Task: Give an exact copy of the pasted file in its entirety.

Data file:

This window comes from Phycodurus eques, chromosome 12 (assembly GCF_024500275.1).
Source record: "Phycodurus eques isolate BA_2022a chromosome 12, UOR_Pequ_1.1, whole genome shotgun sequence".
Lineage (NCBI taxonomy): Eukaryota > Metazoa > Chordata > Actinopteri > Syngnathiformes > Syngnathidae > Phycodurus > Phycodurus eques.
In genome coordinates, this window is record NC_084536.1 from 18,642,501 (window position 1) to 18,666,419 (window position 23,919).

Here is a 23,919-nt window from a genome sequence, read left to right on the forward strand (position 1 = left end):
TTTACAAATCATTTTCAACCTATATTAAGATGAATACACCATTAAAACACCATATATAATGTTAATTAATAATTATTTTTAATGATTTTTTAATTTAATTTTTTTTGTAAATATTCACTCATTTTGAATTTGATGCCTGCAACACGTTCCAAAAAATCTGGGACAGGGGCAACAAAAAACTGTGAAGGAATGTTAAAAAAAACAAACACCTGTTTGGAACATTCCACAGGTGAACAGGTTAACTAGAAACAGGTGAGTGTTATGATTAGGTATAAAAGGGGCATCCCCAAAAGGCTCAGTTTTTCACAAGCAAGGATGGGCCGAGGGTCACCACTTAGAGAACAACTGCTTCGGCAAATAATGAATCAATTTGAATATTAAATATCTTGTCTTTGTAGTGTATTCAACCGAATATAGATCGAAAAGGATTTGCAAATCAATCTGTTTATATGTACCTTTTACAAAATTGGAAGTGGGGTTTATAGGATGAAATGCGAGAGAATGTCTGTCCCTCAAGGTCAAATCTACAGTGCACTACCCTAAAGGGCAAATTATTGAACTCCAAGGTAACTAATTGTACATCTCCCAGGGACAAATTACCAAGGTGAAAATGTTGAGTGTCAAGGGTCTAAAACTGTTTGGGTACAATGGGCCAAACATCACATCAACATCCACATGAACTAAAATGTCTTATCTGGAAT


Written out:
This window comes from Phycodurus eques, chromosome 12 (assembly GCF_024500275.1).
Source record: "Phycodurus eques isolate BA_2022a chromosome 12, UOR_Pequ_1.1, whole genome shotgun sequence".
Lineage (NCBI taxonomy): Eukaryota > Metazoa > Chordata > Actinopteri > Syngnathiformes > Syngnathidae > Phycodurus > Phycodurus eques.
In genome coordinates, this window is record NC_084536.1 from 18,642,501 (window position 1) to 18,666,419 (window position 23,919).

Here is a 23,919-nt window from a genome sequence, read left to right on the forward strand (position 1 = left end):
TTTACAAATCATTTTCAACCTATATTAAGATGAATACACCATTAAAACACCATATATAATGTTAATTAATAATTATTTTTAATGATTTTTTAATTTAATTTTTTTTGTAAATATTCACTCATTTTGAATTTGATGCCTGCAACACGTTCCAAAAAATCTGGGACAGGGGCAACAAAAAACTGTGAAGGAATGTTAAAAAAAACAAACACCTGTTTGGAACATTCCACAGGTGAACAGGTTAACTAGAAACAGGTGAGTGTTATGATTAGGTATAAAAGGGGCATCCCCAAAAGGCTCAGTTTTTCACAAGCAAGGATGGGCCGAGGGTCACCACTTAGAGAACAACTGCTTCGGCAAATAATGAATCAATTTGAATATTAAATATCTTGTCTTTGTAGTGTATTCAACCGAATATAGATCGAAAAGGATTTGCAAATCAATCTGTTTATATGTACCTTTTACAAAATTGGAAGTGGGGTTTATAGGATGAAATGCGAGAGAATGTCTGTCCCTCAAGGTCAAATCTACAGTGCACTACCCTAAAGGGCAAATTATTGAACTCCAAGGTAACTAATTGTACATCTCCCAGGGACAAATTACCAAGGTGAAAATGTTGAGTGTCAAGGGTCTAAAACTGTTTGGGTACAATGGGCCAAACATCACATCAACATCCACATGAACTAAAATGTCTTATCTGGAAT